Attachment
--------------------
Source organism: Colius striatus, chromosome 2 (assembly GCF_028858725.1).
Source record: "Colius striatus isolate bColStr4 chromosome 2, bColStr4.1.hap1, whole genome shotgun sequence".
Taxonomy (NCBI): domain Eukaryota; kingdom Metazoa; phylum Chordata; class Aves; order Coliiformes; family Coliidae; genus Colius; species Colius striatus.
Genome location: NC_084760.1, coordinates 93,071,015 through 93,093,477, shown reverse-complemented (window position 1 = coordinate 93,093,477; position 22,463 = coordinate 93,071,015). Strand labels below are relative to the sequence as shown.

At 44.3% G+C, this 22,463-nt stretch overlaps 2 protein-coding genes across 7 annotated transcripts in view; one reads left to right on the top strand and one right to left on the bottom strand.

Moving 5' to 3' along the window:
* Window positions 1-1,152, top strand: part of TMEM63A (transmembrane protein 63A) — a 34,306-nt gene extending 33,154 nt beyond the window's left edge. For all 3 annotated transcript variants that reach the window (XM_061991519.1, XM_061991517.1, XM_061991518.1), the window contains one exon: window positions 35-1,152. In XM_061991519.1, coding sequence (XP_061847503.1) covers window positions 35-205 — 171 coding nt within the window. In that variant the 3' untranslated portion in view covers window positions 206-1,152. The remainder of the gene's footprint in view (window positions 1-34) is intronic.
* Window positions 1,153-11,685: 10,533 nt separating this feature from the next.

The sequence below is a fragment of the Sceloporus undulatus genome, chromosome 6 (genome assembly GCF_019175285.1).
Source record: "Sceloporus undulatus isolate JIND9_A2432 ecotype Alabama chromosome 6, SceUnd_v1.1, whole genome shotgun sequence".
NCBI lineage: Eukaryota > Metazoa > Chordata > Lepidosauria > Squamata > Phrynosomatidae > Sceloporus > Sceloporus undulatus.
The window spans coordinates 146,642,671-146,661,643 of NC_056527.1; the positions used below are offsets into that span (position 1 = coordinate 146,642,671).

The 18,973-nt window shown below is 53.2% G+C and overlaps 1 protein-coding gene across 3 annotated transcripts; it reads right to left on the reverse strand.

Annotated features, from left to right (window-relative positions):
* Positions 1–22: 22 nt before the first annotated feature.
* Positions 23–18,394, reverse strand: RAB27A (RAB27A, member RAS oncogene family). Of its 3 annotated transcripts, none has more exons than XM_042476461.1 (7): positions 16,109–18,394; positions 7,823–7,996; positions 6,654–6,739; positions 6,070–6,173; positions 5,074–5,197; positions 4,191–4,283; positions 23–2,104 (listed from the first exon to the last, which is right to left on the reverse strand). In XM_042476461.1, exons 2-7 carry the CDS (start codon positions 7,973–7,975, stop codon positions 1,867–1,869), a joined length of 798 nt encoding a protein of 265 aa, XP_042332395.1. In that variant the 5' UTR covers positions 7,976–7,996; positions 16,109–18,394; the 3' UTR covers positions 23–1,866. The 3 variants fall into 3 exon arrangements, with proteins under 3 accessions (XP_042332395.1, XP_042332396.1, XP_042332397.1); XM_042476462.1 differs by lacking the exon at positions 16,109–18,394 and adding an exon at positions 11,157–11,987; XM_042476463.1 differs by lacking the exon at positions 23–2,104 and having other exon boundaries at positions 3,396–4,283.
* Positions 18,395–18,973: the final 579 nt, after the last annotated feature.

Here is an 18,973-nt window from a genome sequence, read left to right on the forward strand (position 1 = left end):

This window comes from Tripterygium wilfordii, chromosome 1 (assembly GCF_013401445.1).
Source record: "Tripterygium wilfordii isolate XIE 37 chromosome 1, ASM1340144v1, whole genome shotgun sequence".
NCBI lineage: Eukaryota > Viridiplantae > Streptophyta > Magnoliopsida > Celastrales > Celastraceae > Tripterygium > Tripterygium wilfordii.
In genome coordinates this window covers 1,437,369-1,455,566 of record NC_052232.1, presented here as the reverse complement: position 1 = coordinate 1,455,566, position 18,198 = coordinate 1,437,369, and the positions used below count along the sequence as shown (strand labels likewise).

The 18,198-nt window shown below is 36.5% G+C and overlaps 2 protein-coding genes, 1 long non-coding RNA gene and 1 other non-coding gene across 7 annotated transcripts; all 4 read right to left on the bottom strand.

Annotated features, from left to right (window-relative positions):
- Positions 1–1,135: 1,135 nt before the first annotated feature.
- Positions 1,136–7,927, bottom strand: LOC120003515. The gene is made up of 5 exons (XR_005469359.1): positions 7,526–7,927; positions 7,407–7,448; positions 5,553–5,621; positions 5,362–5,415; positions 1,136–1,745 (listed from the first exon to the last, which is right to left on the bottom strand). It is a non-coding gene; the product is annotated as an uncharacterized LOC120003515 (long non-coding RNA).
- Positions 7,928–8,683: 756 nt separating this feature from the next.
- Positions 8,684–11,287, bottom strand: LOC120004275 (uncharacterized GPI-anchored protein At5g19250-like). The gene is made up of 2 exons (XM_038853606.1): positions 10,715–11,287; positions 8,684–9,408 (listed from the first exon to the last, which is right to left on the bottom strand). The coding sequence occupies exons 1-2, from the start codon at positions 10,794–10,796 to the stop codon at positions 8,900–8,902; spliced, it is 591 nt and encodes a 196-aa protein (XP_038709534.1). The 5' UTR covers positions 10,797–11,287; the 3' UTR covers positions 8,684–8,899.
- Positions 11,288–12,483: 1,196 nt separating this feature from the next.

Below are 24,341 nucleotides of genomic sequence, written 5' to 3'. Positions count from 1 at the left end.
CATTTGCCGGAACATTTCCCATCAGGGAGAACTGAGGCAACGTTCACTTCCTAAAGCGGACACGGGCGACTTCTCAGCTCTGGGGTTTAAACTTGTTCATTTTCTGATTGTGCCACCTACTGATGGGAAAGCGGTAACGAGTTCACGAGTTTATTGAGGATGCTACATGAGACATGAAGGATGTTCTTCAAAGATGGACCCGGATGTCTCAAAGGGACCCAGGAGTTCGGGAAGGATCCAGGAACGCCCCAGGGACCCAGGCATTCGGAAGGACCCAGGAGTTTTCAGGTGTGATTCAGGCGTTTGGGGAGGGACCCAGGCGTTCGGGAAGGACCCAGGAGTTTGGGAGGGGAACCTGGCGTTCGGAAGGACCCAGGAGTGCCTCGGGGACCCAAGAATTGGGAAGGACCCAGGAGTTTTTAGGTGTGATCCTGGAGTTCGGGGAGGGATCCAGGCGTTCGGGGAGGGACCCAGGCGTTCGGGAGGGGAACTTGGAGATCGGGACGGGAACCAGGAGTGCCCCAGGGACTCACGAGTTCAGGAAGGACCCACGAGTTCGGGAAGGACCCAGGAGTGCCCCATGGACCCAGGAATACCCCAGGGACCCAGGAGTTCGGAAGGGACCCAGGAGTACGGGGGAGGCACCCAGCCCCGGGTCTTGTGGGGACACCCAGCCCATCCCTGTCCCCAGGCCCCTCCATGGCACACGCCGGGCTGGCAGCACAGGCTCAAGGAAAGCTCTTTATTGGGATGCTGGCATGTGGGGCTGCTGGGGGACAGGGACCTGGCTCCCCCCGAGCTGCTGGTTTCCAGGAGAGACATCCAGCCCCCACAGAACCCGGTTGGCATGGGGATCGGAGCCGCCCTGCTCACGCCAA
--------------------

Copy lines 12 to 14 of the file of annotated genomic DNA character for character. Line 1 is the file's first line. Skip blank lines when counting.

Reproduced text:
The window spans coordinates 146,642,671-146,661,643 of NC_056527.1; the positions used below are offsets into that span (position 1 = coordinate 146,642,671).

The 18,973-nt window shown below is 53.2% G+C and overlaps 1 protein-coding gene across 3 annotated transcripts; it reads right to left on the reverse strand.

Annotated features, from left to right (window-relative positions):